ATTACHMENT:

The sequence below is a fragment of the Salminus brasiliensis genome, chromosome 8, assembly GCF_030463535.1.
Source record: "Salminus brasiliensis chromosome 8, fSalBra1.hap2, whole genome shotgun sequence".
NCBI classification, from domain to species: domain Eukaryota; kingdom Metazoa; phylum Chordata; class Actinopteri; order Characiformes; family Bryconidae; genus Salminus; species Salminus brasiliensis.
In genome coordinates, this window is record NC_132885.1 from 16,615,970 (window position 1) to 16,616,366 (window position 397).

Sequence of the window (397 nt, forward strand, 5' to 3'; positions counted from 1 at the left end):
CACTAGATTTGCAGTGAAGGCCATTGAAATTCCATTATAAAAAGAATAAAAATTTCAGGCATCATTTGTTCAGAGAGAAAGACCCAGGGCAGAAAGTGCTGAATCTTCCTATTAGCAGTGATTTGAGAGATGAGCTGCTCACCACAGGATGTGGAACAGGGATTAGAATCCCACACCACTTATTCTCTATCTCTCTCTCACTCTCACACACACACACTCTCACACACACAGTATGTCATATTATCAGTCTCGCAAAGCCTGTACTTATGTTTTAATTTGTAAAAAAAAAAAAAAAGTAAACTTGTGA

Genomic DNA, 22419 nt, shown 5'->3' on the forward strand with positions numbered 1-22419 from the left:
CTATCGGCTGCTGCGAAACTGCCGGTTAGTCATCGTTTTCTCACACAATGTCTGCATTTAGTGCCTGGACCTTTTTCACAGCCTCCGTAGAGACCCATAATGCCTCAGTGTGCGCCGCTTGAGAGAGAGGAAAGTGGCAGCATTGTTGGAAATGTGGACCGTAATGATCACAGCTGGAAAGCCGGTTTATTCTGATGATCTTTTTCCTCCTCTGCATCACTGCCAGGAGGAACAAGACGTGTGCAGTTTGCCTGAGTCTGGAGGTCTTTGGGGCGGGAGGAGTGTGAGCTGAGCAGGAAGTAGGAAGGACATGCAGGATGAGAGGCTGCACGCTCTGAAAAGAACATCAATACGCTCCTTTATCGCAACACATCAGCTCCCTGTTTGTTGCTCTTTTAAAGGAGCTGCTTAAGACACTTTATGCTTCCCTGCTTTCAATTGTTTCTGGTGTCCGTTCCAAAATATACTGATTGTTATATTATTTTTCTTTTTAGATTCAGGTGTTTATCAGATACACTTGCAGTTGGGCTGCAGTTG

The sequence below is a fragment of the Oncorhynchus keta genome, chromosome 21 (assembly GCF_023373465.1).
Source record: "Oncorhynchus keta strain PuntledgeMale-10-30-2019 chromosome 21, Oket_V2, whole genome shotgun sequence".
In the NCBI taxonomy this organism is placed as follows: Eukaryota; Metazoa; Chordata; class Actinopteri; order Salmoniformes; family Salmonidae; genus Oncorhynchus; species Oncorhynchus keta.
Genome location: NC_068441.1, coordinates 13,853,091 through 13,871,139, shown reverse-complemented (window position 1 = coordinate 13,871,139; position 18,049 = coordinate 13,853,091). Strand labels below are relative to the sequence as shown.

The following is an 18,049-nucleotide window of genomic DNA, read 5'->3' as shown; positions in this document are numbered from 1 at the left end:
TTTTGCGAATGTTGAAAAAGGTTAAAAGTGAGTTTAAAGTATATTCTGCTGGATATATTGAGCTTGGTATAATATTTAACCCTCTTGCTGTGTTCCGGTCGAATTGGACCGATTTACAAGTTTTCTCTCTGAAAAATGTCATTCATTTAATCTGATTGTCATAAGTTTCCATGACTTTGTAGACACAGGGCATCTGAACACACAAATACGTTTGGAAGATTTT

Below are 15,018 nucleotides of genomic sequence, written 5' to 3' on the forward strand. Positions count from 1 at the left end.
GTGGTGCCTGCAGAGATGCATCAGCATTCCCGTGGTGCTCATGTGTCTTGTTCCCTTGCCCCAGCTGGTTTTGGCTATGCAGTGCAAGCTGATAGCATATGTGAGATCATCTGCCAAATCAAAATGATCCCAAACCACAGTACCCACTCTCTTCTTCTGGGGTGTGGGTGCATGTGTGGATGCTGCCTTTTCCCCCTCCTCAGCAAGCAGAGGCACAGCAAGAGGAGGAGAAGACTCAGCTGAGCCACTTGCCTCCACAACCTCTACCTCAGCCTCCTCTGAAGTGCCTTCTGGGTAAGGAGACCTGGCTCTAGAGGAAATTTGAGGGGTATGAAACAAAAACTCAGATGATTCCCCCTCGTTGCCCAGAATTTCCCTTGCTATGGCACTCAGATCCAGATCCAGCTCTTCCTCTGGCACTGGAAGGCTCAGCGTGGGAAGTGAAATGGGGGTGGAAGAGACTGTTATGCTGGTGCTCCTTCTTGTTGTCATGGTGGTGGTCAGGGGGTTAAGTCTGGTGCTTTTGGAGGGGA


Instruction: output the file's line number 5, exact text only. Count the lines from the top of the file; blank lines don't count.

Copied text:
Sequence of the window (397 nt, forward strand, 5' to 3'; positions counted from 1 at the left end):